During this segment, Frederick focused on giving an in-depth view of the financial capabilities Howard provides in lieu with student finances.
Some of the statistics that stood out from Frederick’s address was that Howard University enrolls a very high number of Federal Pell Grant recipients (59 percent), with an average gross income for the majority of undergraduate families at around $60,000. Howard University unbeknownst to many has at least 95 percent of its students rely on some type of financial aid.
Howard University also holds a federal appropriation of $220 million for FY16, far more than any other Historical Black College and Universities (HBCUs). Although high, the amount has been static for numerous years, to which Frederick hopes that all involved with Howard will advocate to have the amount go up and not down.
Transparency and Communication
“Part of the purpose here is to get more advocacy and increase the transparency between the student body, faculty, staff and administration.” –Howard University President Wayne A.I. Frederick
Calvin Hadley, student ombudsman and strategic initiative advisor for the Office of the President, has created the “Bison Teaching Bison: A Networking Series” for students, giving them an opportunity to receive information sessions with leaders of the different areas of the administration. Frederick suggested that staff and students alike actively participate in order to learn more in-depth engagements directly.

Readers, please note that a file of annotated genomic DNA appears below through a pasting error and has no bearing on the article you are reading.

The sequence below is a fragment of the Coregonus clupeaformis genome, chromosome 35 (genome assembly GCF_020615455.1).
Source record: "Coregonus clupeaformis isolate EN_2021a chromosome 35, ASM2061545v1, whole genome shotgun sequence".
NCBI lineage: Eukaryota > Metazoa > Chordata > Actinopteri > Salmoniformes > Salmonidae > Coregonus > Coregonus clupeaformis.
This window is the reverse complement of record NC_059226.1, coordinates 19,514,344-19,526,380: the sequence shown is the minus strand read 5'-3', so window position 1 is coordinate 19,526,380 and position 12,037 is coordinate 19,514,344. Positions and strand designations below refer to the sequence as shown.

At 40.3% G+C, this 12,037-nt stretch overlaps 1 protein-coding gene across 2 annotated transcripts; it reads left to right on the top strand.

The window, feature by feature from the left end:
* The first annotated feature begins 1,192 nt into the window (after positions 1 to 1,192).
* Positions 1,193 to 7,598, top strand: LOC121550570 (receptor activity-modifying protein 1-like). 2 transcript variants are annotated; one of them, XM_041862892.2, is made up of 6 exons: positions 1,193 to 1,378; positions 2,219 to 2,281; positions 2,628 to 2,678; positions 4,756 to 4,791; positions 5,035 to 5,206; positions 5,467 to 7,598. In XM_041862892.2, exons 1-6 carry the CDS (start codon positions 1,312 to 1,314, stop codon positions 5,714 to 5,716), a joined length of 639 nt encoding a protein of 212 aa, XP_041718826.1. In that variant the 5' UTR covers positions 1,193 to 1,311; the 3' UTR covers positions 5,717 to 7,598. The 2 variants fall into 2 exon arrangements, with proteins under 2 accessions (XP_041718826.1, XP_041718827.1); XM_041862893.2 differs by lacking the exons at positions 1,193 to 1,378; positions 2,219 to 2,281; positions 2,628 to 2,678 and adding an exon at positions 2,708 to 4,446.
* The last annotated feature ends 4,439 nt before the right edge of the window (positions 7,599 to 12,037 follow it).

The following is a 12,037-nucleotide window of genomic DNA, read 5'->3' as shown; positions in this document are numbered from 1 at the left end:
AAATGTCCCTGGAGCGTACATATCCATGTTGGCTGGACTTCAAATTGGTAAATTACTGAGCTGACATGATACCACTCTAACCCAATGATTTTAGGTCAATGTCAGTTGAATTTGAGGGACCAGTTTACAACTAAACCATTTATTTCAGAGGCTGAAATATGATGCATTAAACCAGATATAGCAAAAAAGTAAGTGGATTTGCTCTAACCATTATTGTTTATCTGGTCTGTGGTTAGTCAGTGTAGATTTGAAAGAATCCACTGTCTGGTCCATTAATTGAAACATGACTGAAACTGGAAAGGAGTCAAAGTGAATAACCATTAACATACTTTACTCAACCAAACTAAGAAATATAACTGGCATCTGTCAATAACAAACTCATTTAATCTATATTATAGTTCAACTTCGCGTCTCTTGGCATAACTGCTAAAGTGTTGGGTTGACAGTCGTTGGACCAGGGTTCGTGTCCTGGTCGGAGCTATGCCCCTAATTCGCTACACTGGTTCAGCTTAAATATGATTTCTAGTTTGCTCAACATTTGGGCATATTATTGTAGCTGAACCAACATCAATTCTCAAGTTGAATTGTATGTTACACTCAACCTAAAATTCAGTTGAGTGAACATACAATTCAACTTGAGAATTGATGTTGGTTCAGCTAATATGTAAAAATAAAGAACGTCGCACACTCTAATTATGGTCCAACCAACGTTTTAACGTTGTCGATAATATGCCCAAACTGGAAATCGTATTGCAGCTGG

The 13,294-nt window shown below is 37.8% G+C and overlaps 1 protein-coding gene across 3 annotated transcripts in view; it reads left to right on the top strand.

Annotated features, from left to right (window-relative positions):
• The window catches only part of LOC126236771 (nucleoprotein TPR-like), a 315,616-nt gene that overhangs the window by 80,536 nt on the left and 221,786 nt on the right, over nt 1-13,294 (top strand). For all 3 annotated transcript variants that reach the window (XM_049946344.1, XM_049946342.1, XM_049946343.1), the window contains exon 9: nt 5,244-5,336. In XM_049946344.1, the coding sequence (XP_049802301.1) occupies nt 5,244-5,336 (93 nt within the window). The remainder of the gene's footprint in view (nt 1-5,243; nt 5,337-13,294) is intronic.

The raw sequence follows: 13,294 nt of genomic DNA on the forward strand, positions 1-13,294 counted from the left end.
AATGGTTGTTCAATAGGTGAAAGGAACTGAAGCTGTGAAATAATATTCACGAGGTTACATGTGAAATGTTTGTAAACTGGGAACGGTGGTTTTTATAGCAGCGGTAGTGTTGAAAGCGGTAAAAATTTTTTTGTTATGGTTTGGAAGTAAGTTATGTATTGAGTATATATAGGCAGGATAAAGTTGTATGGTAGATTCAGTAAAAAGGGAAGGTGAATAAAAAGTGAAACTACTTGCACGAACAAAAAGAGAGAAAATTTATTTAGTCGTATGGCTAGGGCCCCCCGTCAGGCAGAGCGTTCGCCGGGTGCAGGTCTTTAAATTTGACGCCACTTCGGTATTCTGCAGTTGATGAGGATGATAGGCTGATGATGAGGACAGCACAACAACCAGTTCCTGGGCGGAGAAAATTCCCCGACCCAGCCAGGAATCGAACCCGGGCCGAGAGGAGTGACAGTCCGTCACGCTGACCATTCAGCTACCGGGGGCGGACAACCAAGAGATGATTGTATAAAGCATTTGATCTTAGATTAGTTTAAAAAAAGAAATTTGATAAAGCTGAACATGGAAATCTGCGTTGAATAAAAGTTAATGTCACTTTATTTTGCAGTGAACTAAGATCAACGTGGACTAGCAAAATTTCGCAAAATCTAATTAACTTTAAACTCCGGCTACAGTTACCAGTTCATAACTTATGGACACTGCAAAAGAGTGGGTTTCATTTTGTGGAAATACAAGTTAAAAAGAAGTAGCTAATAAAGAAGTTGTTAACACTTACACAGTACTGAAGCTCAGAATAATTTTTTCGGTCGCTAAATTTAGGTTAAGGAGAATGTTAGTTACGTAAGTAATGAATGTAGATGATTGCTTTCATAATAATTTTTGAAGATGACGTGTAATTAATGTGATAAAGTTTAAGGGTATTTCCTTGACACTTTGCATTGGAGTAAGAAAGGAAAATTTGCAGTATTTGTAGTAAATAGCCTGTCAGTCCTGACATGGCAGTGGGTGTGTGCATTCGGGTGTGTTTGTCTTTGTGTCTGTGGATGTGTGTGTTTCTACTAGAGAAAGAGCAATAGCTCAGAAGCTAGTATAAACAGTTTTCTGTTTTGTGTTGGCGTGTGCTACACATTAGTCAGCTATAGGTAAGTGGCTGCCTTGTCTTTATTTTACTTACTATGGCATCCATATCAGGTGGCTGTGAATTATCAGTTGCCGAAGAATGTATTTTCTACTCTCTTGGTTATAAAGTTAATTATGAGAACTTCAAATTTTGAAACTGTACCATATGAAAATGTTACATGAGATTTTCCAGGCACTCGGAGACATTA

The next “Bison Teaching Bison” series is on March 2, 2016 with Howard Police Chief Brian K. Jordan, chief of police and executive director for safety and security from 6 p.m. to 8 p.m. at the School of Business Auditorium. (RSVP: http://goog.gl/forms/sBypNzwdfs)
“One of the things that we need is to make sure is that we have a very holistic approach to what is happening in the classroom and outside the classroom must compliment each other.” –Howard University President Wayne A.I. Frederick
In terms of student life, Frederick expressed that Howard has to make sure that it takes a holistic approach in making the student experience as best as it can be. With newly appointed Vice President of Student Affairs Mr. Kenneth Holmes, Frederick hopes for Holmes to achieve this goal.
Facility Repairs and Renovation Costs/Decisions
“Our deferred maintenance [total repairs for Howard University] is anywhere from $274 million to $700 million.” –Howard University President Wayne A.I. Frederick
Frederick expressed that the age of the buildings at Howard are significant and as a result, the deferred maintenance becomes very dramatic in terms of cost.
Understanding the major issue, he emphasized the importance of diversifying the revenue stream, such as the decision to sign the recent deal for Meridian Hill dorms to be leased and the recent decision to participate in the Federal Communications Commission (FCC) auction, which both would allow additional revenue to Howard’s financial issue.
For Howard’s East and West Towers, which Frederick admitted that both need a “major gut renovation,” the total cost of repairs would be an estimated $50 million, to which he is exploring the possibility of privatization for both properties.
“The support of the university is key. Alumni giving is an absolute strong indicator of our help.” –Howard University President Wayne A.I. Frederick